Politics

Argentina's president declares war on 'the power behind the power' — her country's spies

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Argentina's President Cristina Fernández de Kirchner, sitting in a wheelchair, addresses the nation during a televised speech in Buenos Aires announcing an attempt to disband SIDE, the country's intelligence agency.

Credit:

Argentine Presidency/Handout via Reuters

If you're waiting anxiously for the next season of House of Cards on Netflix, just follow the news out of Argentina in the meantime and it might seem oddly familiar.

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A prosecutor named Alberto Nisman reportedly "committed suicide" after accusing high-ranking officials, including President Cristina Fernaández de Kirchner, of shady dealings with Iran. The alleged suicide centered around Nisman's investigation into the 1994 bombing of Jewish center in Buenos Aires that killed 85 people, and happened just hours before he was scheduled to testify in the case.

President Fernández called Nisman's death a suicide at first, but then reversed course and blamed it on "rogue" intelligence agents. Now she's trying to disband the whole Argentine intelligence agency known as the Secretaría de Inteligencia, known as SIDE.

"Fernández says that Nisman’s death was a plot to overthrow her government,” says Veronica Smink, a BBC reporter in Buenos Aires.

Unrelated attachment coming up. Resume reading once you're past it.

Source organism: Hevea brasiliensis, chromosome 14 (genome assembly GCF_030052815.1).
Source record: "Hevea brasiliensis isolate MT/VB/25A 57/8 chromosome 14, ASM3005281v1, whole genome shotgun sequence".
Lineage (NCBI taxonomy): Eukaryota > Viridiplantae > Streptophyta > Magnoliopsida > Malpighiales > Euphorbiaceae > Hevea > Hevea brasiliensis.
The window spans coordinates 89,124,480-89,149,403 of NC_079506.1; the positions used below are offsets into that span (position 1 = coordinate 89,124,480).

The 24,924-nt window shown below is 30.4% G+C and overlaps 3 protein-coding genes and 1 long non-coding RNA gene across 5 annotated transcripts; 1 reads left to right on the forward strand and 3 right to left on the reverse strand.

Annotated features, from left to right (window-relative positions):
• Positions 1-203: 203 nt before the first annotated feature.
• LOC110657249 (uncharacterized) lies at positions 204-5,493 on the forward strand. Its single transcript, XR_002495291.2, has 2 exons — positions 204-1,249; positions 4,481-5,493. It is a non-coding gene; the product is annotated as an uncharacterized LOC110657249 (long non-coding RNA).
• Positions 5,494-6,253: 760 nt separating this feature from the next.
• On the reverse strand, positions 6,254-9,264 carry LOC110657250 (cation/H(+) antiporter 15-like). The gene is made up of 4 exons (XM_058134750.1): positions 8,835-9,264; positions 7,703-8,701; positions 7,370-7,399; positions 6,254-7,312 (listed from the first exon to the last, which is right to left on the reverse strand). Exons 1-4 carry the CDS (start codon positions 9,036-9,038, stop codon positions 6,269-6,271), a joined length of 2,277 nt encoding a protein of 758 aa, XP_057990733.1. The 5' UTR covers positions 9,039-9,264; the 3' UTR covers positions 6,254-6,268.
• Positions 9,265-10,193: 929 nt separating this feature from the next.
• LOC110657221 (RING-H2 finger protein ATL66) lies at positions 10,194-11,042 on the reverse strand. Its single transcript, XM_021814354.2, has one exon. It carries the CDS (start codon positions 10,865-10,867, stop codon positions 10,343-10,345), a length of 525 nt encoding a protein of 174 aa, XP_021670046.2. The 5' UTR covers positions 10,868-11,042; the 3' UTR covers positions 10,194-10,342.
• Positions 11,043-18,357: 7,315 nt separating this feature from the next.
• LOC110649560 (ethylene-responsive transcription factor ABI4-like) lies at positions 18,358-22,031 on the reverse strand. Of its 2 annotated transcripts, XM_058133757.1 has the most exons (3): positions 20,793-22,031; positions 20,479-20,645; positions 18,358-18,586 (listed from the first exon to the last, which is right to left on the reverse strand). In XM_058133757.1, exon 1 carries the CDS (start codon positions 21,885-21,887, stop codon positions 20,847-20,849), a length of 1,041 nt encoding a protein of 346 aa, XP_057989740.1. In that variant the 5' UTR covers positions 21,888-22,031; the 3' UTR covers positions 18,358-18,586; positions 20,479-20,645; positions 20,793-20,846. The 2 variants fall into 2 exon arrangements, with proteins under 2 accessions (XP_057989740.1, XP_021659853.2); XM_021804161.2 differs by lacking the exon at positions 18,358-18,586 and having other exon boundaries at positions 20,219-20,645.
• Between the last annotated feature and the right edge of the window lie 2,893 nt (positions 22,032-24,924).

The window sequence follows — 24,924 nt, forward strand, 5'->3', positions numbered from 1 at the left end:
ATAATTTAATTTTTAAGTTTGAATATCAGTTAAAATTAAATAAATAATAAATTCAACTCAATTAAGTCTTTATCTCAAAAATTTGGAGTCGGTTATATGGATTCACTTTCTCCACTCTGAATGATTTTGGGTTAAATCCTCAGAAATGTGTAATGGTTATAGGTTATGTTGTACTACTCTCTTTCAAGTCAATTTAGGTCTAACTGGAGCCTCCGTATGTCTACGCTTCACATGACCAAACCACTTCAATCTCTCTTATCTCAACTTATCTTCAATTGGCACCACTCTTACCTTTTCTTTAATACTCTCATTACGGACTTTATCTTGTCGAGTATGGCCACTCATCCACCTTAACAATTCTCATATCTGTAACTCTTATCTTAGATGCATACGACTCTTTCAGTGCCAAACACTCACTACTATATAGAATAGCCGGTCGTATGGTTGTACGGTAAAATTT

SIDE has a dark history that date back to the 1940s. Historians believe it was created as a civilian agency by Juan Perón, then Argentina's president,  with the intention of arranging the transportation of Nazis to Argentina. “It then became a formal spying agency,” Smink says

“I think the darkest period of the SIDE was during the latest Argentine military regime in the 1970s, when the SIDE was well known for spying on anyone considered subversive," she explains. That epxlains why it's far from popular among Argentinians.

“Anybody who talks about SIDE refers to it as a very seedy, dark, organization," Smink says. "Since the return to democracy in 1983, it’s quite well known that a lot of governments used SIDE for spying on operations on opposition politicians, on journalists, on judges, prosecutors. So SIDE is considered the power behind the power.”

But if SIDE is indeed the power behind the power, does President Fernández stand any chance of disbanding the agency? Smink says Fernández surprised a lot of people by calling them out. “Some people thought that, because of the power they got during the last years, that SIDE agents might have so much information, even on the president herself, that she would not have the courage to do this,” she says.

But while the debate over SIDE charges ahead, the investigation into Nisman’s death is slowly plodding along. Smink says there are no new leads as to what happened: “The only person considered a suspect is the last person who allegedly saw Nisman alive and gave him the gun that eventually ended his life."